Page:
IMAGE_STORY_Robyn_Hall

Robyn Hall, MacEwan’s scholarly communications librarian, talks about the importance of making research open and accessible. Open Access Week is October 22–28.

Tunneling through the research paywall

October 22, 2018 | Science, Society, Business, Arts & Culture
Back at the turn of this century when downloading free music on Napster was in its heydey and users were still installing the internet on their computers with CDs, the idea of free and open access to information anytime, anywhere made it seem like academic research was about to make its way into the mainstream.

Unfortunately, that’s not exactly how things turned out, explains Robyn Hall, MacEwan’s scholarly communications librarian. “The cost of academic literature has increased at a rate much higher than inflation. Academic publishers are big businesses with big profit margins that have turned research into a commodity, and they make a lot of money publishing research and selling it to libraries.”

Set aside the reality that providing access to research puts a strain on library budgets, and you’ll find several other issues, including the fact that much of the research libraries are paying to access was publicly funded in the first place – paid for with tax dollars, produced by faculty working in universities and then sold back to libraries. 

Open Access Week, says Robyn, is about universities coming together to draw attention to the issues around making research accessible, and to ensure students, faculty members and the greater community know why that’s important. The Library is kicking off the week with a free screening of Paywall: The Business of Scholarship, which questions the rationale behind the $25.2 billion a year that flows into for-profit academic publishers and examines the 35 to 40 per cent profit margin associated with top academic publisher Elsevier.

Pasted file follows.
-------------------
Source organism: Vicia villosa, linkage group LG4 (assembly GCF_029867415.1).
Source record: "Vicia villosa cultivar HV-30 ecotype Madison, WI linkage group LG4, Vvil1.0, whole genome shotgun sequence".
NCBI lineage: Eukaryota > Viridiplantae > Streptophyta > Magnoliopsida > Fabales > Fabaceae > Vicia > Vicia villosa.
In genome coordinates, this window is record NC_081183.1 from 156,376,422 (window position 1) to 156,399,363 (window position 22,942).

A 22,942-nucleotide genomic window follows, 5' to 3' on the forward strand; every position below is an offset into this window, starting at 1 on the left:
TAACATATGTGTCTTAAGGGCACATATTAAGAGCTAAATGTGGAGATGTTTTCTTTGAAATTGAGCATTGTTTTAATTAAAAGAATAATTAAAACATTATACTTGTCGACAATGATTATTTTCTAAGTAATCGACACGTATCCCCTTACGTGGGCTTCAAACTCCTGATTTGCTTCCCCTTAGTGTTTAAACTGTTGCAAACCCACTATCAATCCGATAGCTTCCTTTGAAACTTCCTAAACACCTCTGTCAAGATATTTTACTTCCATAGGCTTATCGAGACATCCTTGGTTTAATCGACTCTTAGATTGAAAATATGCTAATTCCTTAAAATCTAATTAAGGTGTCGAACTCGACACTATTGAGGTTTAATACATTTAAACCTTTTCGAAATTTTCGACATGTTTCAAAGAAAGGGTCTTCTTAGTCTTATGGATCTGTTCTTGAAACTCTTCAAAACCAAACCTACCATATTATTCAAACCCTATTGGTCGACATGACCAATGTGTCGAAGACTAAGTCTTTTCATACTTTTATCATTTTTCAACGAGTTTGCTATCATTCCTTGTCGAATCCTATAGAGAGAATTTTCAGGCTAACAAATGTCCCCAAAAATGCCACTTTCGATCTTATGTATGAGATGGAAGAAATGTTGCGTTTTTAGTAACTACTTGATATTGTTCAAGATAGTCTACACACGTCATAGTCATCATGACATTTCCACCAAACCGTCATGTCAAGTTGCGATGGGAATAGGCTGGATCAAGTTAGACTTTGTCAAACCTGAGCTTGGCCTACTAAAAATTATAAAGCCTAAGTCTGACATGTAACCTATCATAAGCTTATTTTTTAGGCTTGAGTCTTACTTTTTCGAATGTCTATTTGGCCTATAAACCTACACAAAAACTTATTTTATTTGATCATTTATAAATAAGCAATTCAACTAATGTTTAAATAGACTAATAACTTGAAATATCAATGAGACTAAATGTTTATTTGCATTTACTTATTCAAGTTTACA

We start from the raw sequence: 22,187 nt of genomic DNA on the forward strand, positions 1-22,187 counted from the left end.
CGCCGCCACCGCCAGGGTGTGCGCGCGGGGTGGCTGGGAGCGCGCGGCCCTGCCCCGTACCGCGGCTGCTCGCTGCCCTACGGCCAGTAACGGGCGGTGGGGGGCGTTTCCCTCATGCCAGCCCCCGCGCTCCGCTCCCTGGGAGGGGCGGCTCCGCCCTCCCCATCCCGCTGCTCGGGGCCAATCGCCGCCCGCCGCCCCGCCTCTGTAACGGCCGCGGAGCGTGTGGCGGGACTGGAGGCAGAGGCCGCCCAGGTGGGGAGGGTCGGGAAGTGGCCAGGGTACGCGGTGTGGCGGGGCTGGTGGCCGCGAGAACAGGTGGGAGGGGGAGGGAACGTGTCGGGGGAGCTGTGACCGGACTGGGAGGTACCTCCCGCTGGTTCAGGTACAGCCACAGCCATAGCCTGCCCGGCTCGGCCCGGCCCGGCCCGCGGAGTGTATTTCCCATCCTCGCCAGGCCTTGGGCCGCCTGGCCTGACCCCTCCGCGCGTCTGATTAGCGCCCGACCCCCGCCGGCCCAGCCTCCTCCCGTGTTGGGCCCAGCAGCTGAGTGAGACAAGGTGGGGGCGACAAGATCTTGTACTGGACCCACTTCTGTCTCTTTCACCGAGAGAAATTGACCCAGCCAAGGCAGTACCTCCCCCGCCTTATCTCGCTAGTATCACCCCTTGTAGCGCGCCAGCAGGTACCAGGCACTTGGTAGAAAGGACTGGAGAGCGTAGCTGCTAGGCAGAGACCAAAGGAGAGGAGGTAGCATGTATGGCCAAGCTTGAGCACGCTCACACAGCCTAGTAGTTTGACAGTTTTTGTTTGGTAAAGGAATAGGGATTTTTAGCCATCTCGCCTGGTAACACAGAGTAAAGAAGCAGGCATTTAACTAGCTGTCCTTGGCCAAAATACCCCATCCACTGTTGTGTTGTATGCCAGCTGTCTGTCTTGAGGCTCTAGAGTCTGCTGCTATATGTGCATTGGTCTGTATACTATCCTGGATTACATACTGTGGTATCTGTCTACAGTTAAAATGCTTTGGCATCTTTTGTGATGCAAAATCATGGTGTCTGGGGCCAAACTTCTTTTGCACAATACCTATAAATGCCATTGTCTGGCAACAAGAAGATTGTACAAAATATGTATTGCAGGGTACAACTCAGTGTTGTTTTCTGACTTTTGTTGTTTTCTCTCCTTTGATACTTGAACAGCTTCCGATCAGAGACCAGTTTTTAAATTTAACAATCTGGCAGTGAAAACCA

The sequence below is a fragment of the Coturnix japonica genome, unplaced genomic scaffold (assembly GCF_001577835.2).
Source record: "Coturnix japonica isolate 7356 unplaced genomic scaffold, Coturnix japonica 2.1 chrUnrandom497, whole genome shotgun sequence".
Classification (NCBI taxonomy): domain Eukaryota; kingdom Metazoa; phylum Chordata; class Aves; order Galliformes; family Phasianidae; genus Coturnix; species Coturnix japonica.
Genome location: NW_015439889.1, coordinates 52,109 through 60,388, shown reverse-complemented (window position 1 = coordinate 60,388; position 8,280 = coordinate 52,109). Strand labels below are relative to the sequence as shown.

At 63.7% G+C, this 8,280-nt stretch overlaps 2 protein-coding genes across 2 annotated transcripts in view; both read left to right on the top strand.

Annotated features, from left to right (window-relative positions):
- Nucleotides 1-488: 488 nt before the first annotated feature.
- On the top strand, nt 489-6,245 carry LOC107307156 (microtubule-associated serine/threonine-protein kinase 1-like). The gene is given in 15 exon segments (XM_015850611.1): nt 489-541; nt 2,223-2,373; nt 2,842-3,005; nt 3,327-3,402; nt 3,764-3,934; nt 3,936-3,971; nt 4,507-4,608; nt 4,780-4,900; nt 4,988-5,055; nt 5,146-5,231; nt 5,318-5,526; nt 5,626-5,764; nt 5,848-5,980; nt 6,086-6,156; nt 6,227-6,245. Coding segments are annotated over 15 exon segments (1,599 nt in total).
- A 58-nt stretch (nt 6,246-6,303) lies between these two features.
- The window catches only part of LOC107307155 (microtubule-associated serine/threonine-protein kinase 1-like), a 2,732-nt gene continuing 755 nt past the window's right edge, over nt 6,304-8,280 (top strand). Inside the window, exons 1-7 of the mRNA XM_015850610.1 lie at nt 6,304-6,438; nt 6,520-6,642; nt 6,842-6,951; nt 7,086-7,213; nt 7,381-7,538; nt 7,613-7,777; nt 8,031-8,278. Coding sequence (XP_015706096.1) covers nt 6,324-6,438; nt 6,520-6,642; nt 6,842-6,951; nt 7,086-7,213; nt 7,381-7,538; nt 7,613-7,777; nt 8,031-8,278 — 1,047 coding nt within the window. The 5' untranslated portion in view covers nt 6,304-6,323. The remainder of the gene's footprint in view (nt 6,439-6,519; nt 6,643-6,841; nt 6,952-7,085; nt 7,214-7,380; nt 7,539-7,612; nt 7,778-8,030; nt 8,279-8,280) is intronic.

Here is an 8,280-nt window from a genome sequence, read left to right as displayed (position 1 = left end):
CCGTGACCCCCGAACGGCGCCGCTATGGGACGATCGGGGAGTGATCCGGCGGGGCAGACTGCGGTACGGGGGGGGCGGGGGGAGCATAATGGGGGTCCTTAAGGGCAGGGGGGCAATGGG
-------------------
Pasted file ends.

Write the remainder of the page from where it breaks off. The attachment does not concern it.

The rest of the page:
“When research is locked behind a paywall and costs $50 per article to access, not as many people can read it, engage with it and use it,” she says. “It limits innovation, discovery and our ability to find solutions to problems. We spend a lot of time teaching our students to use peer-reviewed scholarly journals for their research and to make evidence-based decisions, but when they graduate, their access to those resources is gone.”

Open access benefits researchers too. “There’s a lot of evidence that shows researchers get more downloads and citations when their work is open access,” says Robyn. “It actually lets researchers make more of an impact with their work.”

While there is no easy fix to the problem, Robyn says that there are two key ways to get research out into the public realm: publishing lower-cost, peer-reviewed, high-quality open access journals and establishing institutional repositories where universities archive online copies of articles, conference papers and other forms of research. 

When everyone can access research being done in publicly funded universities, we can use it to help solve issues in our communities.
—Robyn Hall

MacEwan’s research repository, ROAM (Research Online at MacEwan University), is an online warehouse of the university’s research output that includes peer-reviewed final drafts of articles submitted by faculty members. Almost all subscription-based publishers allow final drafts to be made open access, says Robyn, so it’s not necessarily a matter of choosing between a high-profile prestigious journal or open access – you can do both at the same time.

If faculty members and students are interested in publishing in open access journals MacEwan’s librarians can help present the options.

“There are really high-quality, credible peer-reviewed places that are also open access,” says Robyn. “We can help people make smart choices about where they choose to publish, and we can also host open access journals created by faculty and students. That’s a lot of work – setting up an editorial board, soliciting submissions and handling the peer-review process – but we are here to help."

 

IMGLR_Franklin_Expedition

Opening up on the past

Dr. Treena Swanston was part of a team of Canadian academics that researched the cause of death of members of the Franklin Expedition, then published their findings in the world’s first open access multidisciplinary journal, PLOS ONE.


 

There are already a few open access journals hosted at MacEwan, including Earth Common Journal and MUSe. And while there’s a lot of invisible labour that goes into making discovery public, it’s work that needs to be done, says Robyn.

“There are broad benefits to open access that are linked to social justice, including using research to make positive social and economic changes. When everyone can access research being done in publicly funded universities, we can use it to help solve issues in our communities, and that’s fantastic.”

If you’re interested in the movie but can’t make it to the screening, you can view the documentary free online. If you want to learn more about support for open access at MacEwan, check out the Library's publishing support services.  

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